Only a few paragraphs in, it’s clear that Amber is up to no good — that her entire act is one she’s employing to get what she wants. Is she a woman who you love to hate? Yes. Is she a woman who is completely bad? No. And isn’t that what we find in life – that no one is all bad – and so the most convincing villains have a piece of good in them somewhere.

Possibly the most problematic and notorious villain in all of literature is… READ MORE

Are you a Panster or a Plotter?

 

 

 

 

 

 

At Thrillerfest 2012, I had the pleasure and honor to meet and hear from the best in the industry. A variety of topics were presented on the craft of writing including: Crafting a Story Outline, Finding Your Storytelling Voice, Creating Mind Blowing Twists, Creating Compelling and Complex Antagonists, as well as talks on plot, structure, publishing etc.* Weaved throughout all the discussions, was the running question – “Are you a pantser (write by the seat of your pants) or a plotter (make and follow a detailed outline). Continue reading “Are you a Panster or a Plotter?” »

There’s Something Special About Your First Book

What Circle Dance means to me

When my sister and I first agreed to collaborate on a story, we constructed one similar to what we loved to read at the time—stories about women, their emotional lives, and the choices they make in life.  Our first characters were three sisters—beautiful, blonde, rich, and American.  The story was a struggle and we realized that we were not writing about what we knew or even about what spoke to us—but rather to what was popular and interesting at the time.We talked about the fact that there were very few stories about the Greek American experience.  While similar to other ethnic stories—there are unique aspects to being Greek that we felt needed to be shared. Continue reading “There’s Something Special About Your First Book” »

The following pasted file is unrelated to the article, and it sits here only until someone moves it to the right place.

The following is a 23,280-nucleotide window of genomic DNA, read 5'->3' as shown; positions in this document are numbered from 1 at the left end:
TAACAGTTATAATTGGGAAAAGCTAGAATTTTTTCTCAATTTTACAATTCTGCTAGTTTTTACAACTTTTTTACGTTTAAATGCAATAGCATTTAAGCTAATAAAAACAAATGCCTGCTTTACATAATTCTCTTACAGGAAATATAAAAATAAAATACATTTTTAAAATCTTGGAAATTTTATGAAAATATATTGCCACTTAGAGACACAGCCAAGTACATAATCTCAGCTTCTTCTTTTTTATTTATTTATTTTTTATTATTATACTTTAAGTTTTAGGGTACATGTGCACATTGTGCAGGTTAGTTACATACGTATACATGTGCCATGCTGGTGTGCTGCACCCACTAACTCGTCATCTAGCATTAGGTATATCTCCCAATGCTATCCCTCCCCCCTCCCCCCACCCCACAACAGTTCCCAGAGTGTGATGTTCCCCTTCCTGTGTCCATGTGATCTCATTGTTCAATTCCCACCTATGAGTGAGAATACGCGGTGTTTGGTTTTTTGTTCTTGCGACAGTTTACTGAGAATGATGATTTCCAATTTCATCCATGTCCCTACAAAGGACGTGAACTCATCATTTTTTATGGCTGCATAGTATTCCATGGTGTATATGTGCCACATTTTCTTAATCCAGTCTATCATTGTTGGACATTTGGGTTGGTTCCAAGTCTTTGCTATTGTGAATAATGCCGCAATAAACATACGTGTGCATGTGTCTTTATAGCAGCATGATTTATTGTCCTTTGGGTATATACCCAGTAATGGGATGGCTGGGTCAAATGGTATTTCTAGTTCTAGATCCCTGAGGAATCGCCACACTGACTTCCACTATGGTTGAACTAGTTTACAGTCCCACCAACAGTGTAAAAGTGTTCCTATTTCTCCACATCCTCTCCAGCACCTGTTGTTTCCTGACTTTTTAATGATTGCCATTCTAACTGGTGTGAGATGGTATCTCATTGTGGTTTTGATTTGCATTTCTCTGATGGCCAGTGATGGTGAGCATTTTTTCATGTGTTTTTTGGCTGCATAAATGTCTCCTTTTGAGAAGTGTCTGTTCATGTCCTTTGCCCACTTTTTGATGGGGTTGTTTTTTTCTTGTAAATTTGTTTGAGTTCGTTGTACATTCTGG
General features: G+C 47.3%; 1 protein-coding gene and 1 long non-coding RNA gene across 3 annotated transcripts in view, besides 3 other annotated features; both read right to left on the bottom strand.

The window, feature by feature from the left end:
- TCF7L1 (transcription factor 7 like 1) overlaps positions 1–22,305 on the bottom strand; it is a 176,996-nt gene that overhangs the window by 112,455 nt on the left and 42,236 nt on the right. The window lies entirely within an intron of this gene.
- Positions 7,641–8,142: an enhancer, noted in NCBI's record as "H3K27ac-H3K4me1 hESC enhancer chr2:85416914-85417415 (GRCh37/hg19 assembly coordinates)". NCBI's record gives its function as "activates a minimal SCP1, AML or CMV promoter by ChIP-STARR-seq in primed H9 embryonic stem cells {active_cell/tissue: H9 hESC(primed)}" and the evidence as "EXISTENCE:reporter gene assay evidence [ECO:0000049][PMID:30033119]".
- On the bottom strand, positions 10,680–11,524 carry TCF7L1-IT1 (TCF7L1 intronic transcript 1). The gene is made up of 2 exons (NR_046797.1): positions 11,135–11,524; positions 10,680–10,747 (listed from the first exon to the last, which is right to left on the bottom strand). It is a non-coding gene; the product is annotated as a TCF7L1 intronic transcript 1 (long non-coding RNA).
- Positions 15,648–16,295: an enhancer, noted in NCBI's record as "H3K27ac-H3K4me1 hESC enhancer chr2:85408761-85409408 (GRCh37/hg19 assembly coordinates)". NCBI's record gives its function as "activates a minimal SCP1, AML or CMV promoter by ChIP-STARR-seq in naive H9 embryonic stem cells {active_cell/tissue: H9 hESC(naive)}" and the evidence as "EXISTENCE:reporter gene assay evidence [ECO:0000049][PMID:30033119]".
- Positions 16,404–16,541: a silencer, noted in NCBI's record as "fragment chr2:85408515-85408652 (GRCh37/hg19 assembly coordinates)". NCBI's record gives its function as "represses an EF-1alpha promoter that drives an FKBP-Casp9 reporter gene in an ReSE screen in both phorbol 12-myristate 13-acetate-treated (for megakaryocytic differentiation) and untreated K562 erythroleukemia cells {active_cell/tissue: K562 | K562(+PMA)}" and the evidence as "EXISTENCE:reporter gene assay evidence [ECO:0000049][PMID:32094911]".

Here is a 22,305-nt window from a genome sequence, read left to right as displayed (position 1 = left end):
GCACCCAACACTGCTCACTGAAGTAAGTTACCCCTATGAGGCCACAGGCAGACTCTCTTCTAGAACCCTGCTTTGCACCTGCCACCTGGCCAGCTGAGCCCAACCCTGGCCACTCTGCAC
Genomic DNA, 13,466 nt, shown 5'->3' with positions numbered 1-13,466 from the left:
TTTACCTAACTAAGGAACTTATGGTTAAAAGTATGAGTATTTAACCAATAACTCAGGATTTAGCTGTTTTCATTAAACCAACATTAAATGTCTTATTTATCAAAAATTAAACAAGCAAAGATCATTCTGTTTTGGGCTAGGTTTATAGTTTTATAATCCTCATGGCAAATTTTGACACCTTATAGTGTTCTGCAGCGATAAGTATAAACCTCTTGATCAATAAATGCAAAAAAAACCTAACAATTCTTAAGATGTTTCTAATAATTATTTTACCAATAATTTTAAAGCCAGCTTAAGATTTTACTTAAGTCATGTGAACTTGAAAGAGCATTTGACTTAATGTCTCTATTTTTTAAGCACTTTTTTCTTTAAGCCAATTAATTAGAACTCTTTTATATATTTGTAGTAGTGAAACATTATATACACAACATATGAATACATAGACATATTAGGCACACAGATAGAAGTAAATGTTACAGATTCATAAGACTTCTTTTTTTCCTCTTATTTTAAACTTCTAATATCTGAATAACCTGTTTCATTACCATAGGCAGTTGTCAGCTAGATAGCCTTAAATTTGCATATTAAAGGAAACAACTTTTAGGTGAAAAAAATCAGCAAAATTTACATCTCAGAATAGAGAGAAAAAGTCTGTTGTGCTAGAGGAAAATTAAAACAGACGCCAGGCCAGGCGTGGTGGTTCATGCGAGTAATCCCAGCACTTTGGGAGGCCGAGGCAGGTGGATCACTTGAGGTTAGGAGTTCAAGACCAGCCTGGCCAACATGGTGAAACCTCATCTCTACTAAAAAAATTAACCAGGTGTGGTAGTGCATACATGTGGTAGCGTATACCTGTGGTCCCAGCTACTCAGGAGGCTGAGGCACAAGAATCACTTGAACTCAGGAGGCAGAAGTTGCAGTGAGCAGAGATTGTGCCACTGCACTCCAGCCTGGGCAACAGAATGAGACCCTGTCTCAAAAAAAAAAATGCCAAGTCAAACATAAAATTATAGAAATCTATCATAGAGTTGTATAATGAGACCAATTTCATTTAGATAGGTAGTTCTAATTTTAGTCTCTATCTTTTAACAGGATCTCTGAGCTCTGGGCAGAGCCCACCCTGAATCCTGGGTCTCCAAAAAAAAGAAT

Where is the Best Place to Write?

Everyone needs a room of one’s own – at least according to Virginia Woolf. Whether this is a literal or metaphorical dictum is open to interpretation – the state of women’s rights in Woolf’s day vastly different from today. Still – the idea that a dedicated writing space was integral to my success as an aspiring author was one that I wholeheartedly embraced and set about establishing. The house we lived in at the time I began my novel had the perfect writing spot – a small room off the bedroom with a window overlooking a beautiful verdant space abounding with trees. The light was perfect for writing and I spent many hours concocting devious plots while gazing at the woods. Continue reading “Where is the Best Place to Write?” »